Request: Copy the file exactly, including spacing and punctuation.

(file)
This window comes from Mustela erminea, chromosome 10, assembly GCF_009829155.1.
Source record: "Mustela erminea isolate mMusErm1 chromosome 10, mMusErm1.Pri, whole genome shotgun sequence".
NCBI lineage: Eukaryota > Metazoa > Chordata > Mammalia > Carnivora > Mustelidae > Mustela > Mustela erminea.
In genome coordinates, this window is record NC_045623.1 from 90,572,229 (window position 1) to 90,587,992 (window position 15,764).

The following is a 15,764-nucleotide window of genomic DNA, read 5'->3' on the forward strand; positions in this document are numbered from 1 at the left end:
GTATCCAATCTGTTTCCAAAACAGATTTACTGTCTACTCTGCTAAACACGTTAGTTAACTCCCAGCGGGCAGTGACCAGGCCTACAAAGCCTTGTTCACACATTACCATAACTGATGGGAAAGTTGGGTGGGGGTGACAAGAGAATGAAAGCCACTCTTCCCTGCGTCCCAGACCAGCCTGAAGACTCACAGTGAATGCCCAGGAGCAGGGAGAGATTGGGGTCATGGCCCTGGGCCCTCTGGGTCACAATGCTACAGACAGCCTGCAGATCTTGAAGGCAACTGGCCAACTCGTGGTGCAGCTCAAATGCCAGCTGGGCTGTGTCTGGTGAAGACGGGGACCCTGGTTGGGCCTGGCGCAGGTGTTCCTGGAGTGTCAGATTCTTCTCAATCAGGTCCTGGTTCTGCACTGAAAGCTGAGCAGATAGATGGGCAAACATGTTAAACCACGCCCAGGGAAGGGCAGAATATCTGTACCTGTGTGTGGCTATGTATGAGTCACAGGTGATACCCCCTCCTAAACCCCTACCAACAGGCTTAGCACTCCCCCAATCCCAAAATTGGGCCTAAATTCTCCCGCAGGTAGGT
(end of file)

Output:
This window comes from Mustela erminea, chromosome 10, assembly GCF_009829155.1.
Source record: "Mustela erminea isolate mMusErm1 chromosome 10, mMusErm1.Pri, whole genome shotgun sequence".
NCBI lineage: Eukaryota > Metazoa > Chordata > Mammalia > Carnivora > Mustelidae > Mustela > Mustela erminea.
In genome coordinates, this window is record NC_045623.1 from 90,572,229 (window position 1) to 90,587,992 (window position 15,764).

The following is a 15,764-nucleotide window of genomic DNA, read 5'->3' on the forward strand; positions in this document are numbered from 1 at the left end:
GTATCCAATCTGTTTCCAAAACAGATTTACTGTCTACTCTGCTAAACACGTTAGTTAACTCCCAGCGGGCAGTGACCAGGCCTACAAAGCCTTGTTCACACATTACCATAACTGATGGGAAAGTTGGGTGGGGGTGACAAGAGAATGAAAGCCACTCTTCCCTGCGTCCCAGACCAGCCTGAAGACTCACAGTGAATGCCCAGGAGCAGGGAGAGATTGGGGTCATGGCCCTGGGCCCTCTGGGTCACAATGCTACAGACAGCCTGCAGATCTTGAAGGCAACTGGCCAACTCGTGGTGCAGCTCAAATGCCAGCTGGGCTGTGTCTGGTGAAGACGGGGACCCTGGTTGGGCCTGGCGCAGGTGTTCCTGGAGTGTCAGATTCTTCTCAATCAGGTCCTGGTTCTGCACTGAAAGCTGAGCAGATAGATGGGCAAACATGTTAAACCACGCCCAGGGAAGGGCAGAATATCTGTACCTGTGTGTGGCTATGTATGAGTCACAGGTGATACCCCCTCCTAAACCCCTACCAACAGGCTTAGCACTCCCCCAATCCCAAAATTGGGCCTAAATTCTCCCGCAGGTAGGT